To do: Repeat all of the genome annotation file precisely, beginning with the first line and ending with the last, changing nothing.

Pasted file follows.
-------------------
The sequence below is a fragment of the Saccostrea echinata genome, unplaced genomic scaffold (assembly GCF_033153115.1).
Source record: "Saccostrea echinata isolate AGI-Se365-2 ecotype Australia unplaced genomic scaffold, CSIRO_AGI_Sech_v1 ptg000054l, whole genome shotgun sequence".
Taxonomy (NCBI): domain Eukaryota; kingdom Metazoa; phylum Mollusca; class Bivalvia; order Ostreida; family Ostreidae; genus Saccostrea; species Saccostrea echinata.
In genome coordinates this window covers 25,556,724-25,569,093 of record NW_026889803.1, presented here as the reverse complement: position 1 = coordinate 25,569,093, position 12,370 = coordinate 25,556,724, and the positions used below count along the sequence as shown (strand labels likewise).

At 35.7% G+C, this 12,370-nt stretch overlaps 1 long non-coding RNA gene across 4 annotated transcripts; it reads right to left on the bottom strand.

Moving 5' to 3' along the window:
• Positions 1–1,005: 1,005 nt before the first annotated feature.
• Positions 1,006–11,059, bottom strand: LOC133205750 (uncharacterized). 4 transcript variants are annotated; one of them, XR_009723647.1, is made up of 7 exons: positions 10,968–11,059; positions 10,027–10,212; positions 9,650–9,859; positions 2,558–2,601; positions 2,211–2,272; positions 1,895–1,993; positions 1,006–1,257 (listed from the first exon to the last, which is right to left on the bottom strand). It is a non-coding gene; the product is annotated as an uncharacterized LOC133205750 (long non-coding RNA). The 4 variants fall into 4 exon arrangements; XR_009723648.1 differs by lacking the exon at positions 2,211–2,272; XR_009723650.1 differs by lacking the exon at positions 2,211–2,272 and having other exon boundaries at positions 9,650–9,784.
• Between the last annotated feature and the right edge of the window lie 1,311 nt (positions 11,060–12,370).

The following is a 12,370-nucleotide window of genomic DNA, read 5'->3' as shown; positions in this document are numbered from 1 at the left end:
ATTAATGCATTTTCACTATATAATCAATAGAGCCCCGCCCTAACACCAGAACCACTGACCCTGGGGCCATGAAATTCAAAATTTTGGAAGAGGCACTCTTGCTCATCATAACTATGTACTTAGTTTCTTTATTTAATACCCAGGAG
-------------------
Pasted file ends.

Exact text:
The sequence below is a fragment of the Saccostrea echinata genome, unplaced genomic scaffold (assembly GCF_033153115.1).
Source record: "Saccostrea echinata isolate AGI-Se365-2 ecotype Australia unplaced genomic scaffold, CSIRO_AGI_Sech_v1 ptg000054l, whole genome shotgun sequence".
Taxonomy (NCBI): domain Eukaryota; kingdom Metazoa; phylum Mollusca; class Bivalvia; order Ostreida; family Ostreidae; genus Saccostrea; species Saccostrea echinata.
In genome coordinates this window covers 25,556,724-25,569,093 of record NW_026889803.1, presented here as the reverse complement: position 1 = coordinate 25,569,093, position 12,370 = coordinate 25,556,724, and the positions used below count along the sequence as shown (strand labels likewise).

At 35.7% G+C, this 12,370-nt stretch overlaps 1 long non-coding RNA gene across 4 annotated transcripts; it reads right to left on the bottom strand.

Moving 5' to 3' along the window:
• Positions 1–1,005: 1,005 nt before the first annotated feature.
• Positions 1,006–11,059, bottom strand: LOC133205750 (uncharacterized). 4 transcript variants are annotated; one of them, XR_009723647.1, is made up of 7 exons: positions 10,968–11,059; positions 10,027–10,212; positions 9,650–9,859; positions 2,558–2,601; positions 2,211–2,272; positions 1,895–1,993; positions 1,006–1,257 (listed from the first exon to the last, which is right to left on the bottom strand). It is a non-coding gene; the product is annotated as an uncharacterized LOC133205750 (long non-coding RNA). The 4 variants fall into 4 exon arrangements; XR_009723648.1 differs by lacking the exon at positions 2,211–2,272; XR_009723650.1 differs by lacking the exon at positions 2,211–2,272 and having other exon boundaries at positions 9,650–9,784.
• Between the last annotated feature and the right edge of the window lie 1,311 nt (positions 11,060–12,370).

The following is a 12,370-nucleotide window of genomic DNA, read 5'->3' as shown; positions in this document are numbered from 1 at the left end:
ATTAATGCATTTTCACTATATAATCAATAGAGCCCCGCCCTAACACCAGAACCACTGACCCTGGGGCCATGAAATTCAAAATTTTGGAAGAGGCACTCTTGCTCATCATAACTATGTACTTAGTTTCTTTATTTAATACCCAGGAG